Sunday, March 20, 2011


Rhett's overgrown beak.

Another view of his overgrown beak, like a fish hook.

He didn't struggle or complain at being handled.

Rhett, my very first Bourke, is getting old and his beak too long. Birds with overgrown beaks are generally elderly, like Rhett. I’m currently caring for 22 adult birds, and Rhett hasn’t received enough of my attention lately. I failed to notice how “long in the tooth” he’d become. His mate’s beak has been trimmed in the past, but his was hidden within his feathers and went unnoticed until today.

Typically the overgrown portion of a bird’s beak will be a different color than the rest of the beak. If a bird’s beak is not too dark, you can hold them up to the light and see a blood vessel running through it. That’s the living portion of the beak.

Maybe because he's old and wise, he held perfectly still.
Although notice that his head is held securely between two fingers.

Overgrown portions are much like fingernails and can be clipped away. Occasionally, they will pop off by themselves. Obviously Rhett’s didn’t do that and, since it had become very long, I needed to step in. By the way, if you accidentally trim a beak too closely…Heaven forbid…you can stop the bleeding with a little cornstarch.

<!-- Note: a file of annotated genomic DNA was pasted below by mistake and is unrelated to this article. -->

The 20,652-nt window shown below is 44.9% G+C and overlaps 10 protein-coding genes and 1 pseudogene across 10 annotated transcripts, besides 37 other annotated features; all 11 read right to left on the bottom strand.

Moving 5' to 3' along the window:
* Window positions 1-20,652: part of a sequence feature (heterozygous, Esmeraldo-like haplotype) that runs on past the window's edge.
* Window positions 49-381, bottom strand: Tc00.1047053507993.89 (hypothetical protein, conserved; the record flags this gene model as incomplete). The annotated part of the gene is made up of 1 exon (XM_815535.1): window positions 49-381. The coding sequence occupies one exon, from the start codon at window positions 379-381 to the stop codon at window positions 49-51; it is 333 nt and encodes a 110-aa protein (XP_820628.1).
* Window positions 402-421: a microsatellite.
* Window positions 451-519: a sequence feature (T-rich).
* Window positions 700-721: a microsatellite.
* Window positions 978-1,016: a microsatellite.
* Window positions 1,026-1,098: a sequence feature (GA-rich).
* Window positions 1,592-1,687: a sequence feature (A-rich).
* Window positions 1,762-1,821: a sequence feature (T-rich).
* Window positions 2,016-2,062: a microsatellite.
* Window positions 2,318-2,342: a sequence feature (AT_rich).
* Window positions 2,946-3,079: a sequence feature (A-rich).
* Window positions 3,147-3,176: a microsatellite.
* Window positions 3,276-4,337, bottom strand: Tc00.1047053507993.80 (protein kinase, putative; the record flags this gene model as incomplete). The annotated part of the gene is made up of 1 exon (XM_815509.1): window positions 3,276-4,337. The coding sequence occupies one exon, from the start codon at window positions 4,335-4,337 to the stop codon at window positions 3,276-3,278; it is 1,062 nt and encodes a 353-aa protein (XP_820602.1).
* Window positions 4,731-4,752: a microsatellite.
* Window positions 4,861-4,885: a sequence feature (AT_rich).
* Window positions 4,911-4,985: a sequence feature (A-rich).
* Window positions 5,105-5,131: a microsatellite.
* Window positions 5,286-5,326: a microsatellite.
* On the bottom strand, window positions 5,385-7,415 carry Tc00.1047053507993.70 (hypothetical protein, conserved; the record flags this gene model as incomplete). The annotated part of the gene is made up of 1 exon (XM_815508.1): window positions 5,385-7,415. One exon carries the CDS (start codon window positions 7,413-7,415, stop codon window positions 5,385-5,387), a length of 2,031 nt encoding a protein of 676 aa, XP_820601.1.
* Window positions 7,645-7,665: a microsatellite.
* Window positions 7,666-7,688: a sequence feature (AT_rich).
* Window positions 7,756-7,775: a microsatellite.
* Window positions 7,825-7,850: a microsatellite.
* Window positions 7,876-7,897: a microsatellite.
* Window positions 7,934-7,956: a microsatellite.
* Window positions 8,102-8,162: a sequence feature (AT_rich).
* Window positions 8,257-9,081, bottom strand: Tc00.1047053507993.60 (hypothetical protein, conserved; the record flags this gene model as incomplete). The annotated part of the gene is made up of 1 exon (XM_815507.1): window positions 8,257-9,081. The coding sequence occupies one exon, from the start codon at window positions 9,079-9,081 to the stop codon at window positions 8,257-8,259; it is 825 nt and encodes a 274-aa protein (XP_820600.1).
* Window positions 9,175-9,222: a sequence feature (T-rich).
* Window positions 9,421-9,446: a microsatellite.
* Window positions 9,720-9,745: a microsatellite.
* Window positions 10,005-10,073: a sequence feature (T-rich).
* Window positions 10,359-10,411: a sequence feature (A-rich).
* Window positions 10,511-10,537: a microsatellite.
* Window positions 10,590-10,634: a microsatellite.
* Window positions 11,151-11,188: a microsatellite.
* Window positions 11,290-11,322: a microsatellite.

The trimmed portion of the beak.

It's a half inch long!
If you have larger birds, or birds who struggle, one person can hold the bird while the other one trims. However, Rhett didn’t struggle and my husband held the camera instead. Clipping Rhett’s beak was simple and easy.

As you can see, he is no worse for wear and when I opened my hand, he surprised me by remaining there. He even let me switch him to another finger. He’s a smart bird and realized he was being helped.
My sweet patriarch after job is accomplished! His mate in back.

So friendly and accepting, and he is not one of my
finger tamed Bourkes.
What is interesting about these photos of Rhett on my finger and hand is that I’ve never made any attempt to tame him. I purchased him over a decade ago, at 9 months of age, along with his first mate, Scarlett. Neither of them were babies. They were intended to be breeders. Yet, he has always come to the cage bars and talked to me. He never seems afraid, even when his cage is cleaned.

This was the first time he has gotten this much handling, and he gave me no trouble. I think he was showing his gratitude by acknowledging that he isn’t afraid of me. Sweet baby … I love him. We have several sons and daughters of his who are also breeders, and our six very tame Bourkes are his grandchildren…cousins of one another. 
He was willing to stay with me as long as I was willing to hold him. He even let me transfer him from one hand to the other. Cherry, in back, has a beak longer than it should be too...not as long as his was though.

Rhett is a wonderful patriarch. He and sweet Scarlett are responsible for my love affair with Rosy Bourkes.

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